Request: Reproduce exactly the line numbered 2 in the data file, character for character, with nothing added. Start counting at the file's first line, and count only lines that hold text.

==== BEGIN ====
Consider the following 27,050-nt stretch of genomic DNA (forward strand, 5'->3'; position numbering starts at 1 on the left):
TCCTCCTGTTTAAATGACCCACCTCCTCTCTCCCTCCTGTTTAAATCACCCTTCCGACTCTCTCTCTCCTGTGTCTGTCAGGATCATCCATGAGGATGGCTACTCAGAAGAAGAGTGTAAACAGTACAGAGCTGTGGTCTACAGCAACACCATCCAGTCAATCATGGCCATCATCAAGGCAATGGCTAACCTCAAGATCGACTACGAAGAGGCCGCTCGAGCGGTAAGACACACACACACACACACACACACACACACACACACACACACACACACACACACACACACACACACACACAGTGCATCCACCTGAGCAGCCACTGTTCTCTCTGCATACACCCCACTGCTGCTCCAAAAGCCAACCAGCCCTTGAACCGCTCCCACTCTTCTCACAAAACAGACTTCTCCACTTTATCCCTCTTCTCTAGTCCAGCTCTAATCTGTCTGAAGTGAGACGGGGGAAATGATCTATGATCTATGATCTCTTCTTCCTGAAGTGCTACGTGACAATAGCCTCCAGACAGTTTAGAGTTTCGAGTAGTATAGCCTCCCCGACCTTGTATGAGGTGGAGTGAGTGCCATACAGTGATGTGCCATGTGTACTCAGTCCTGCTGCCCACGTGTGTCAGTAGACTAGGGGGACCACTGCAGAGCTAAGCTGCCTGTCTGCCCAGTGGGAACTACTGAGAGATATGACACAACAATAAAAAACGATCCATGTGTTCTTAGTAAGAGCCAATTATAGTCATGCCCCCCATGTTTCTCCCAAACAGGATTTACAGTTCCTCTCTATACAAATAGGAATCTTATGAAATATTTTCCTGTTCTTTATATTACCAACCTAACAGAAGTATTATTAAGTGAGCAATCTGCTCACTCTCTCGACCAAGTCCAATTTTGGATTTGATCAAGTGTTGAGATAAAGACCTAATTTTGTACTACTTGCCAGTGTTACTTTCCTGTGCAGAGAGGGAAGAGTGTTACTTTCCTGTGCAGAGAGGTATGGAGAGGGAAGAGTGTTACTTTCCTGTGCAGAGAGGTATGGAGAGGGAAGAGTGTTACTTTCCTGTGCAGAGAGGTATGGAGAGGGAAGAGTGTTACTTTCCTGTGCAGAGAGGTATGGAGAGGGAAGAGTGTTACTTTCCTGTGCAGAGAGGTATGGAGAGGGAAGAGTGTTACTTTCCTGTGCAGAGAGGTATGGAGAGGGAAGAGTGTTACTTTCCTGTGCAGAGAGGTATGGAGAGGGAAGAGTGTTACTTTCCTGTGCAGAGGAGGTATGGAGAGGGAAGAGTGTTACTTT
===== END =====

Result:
TCCTCCTGTTTAAATGACCCACCTCCTCTCTCCCTCCTGTTTAAATCACCCTTCCGACTCTCTCTCTCCTGTGTCTGTCAGGATCATCCATGAGGATGGCTACTCAGAAGAAGAGTGTAAACAGTACAGAGCTGTGGTCTACAGCAACACCATCCAGTCAATCATGGCCATCATCAAGGCAATGGCTAACCTCAAGATCGACTACGAAGAGGCCGCTCGAGCGGTAAGACACACACACACACACACACACACACACACACACACACACACACACACACACACACACACACACACACACAGTGCATCCACCTGAGCAGCCACTGTTCTCTCTGCATACACCCCACTGCTGCTCCAAAAGCCAACCAGCCCTTGAACCGCTCCCACTCTTCTCACAAAACAGACTTCTCCACTTTATCCCTCTTCTCTAGTCCAGCTCTAATCTGTCTGAAGTGAGACGGGGGAAATGATCTATGATCTATGATCTCTTCTTCCTGAAGTGCTACGTGACAATAGCCTCCAGACAGTTTAGAGTTTCGAGTAGTATAGCCTCCCCGACCTTGTATGAGGTGGAGTGAGTGCCATACAGTGATGTGCCATGTGTACTCAGTCCTGCTGCCCACGTGTGTCAGTAGACTAGGGGGACCACTGCAGAGCTAAGCTGCCTGTCTGCCCAGTGGGAACTACTGAGAGATATGACACAACAATAAAAAACGATCCATGTGTTCTTAGTAAGAGCCAATTATAGTCATGCCCCCCATGTTTCTCCCAAACAGGATTTACAGTTCCTCTCTATACAAATAGGAATCTTATGAAATATTTTCCTGTTCTTTATATTACCAACCTAACAGAAGTATTATTAAGTGAGCAATCTGCTCACTCTCTCGACCAAGTCCAATTTTGGATTTGATCAAGTGTTGAGATAAAGACCTAATTTTGTACTACTTGCCAGTGTTACTTTCCTGTGCAGAGAGGGAAGAGTGTTACTTTCCTGTGCAGAGAGGTATGGAGAGGGAAGAGTGTTACTTTCCTGTGCAGAGAGGTATGGAGAGGGAAGAGTGTTACTTTCCTGTGCAGAGAGGTATGGAGAGGGAAGAGTGTTACTTTCCTGTGCAGAGAGGTATGGAGAGGGAAGAGTGTTACTTTCCTGTGCAGAGAGGTATGGAGAGGGAAGAGTGTTACTTTCCTGTGCAGAGAGGTATGGAGAGGGAAGAGTGTTACTTTCCTGTGCAGAGAGGTATGGAGAGGGAAGAGTGTTACTTTCCTGTGCAGAGGAGGTATGGAGAGGGAAGAGTGTTACTTT